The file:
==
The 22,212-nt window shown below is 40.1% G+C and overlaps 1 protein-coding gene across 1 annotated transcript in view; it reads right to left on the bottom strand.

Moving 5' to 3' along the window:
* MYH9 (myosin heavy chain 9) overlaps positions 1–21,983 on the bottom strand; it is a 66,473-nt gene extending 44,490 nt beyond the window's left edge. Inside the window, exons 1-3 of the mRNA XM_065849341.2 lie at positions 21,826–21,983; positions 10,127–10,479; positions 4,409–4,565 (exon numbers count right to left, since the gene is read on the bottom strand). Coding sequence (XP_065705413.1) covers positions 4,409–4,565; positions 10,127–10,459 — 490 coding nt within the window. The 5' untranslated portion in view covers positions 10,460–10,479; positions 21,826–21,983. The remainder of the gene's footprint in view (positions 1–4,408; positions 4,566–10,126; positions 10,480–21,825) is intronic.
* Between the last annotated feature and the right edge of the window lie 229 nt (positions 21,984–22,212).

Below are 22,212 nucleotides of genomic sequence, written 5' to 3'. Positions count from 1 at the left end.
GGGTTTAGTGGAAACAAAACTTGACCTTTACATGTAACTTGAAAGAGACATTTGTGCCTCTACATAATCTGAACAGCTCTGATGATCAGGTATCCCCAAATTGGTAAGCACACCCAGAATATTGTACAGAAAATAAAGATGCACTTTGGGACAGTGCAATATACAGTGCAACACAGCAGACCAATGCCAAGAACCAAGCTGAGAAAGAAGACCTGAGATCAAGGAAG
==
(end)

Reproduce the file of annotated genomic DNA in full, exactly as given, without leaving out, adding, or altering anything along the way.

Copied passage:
The 22,212-nt window shown below is 40.1% G+C and overlaps 1 protein-coding gene across 1 annotated transcript in view; it reads right to left on the bottom strand.

Moving 5' to 3' along the window:
* MYH9 (myosin heavy chain 9) overlaps positions 1–21,983 on the bottom strand; it is a 66,473-nt gene extending 44,490 nt beyond the window's left edge. Inside the window, exons 1-3 of the mRNA XM_065849341.2 lie at positions 21,826–21,983; positions 10,127–10,479; positions 4,409–4,565 (exon numbers count right to left, since the gene is read on the bottom strand). Coding sequence (XP_065705413.1) covers positions 4,409–4,565; positions 10,127–10,459 — 490 coding nt within the window. The 5' untranslated portion in view covers positions 10,460–10,479; positions 21,826–21,983. The remainder of the gene's footprint in view (positions 1–4,408; positions 4,566–10,126; positions 10,480–21,825) is intronic.
* Between the last annotated feature and the right edge of the window lie 229 nt (positions 21,984–22,212).

Below are 22,212 nucleotides of genomic sequence, written 5' to 3'. Positions count from 1 at the left end.
GGGTTTAGTGGAAACAAAACTTGACCTTTACATGTAACTTGAAAGAGACATTTGTGCCTCTACATAATCTGAACAGCTCTGATGATCAGGTATCCCCAAATTGGTAAGCACACCCAGAATATTGTACAGAAAATAAAGATGCACTTTGGGACAGTGCAATATACAGTGCAACACAGCAGACCAATGCCAAGAACCAAGCTGAGAAAGAAGACCTGAGATCAAGGAAG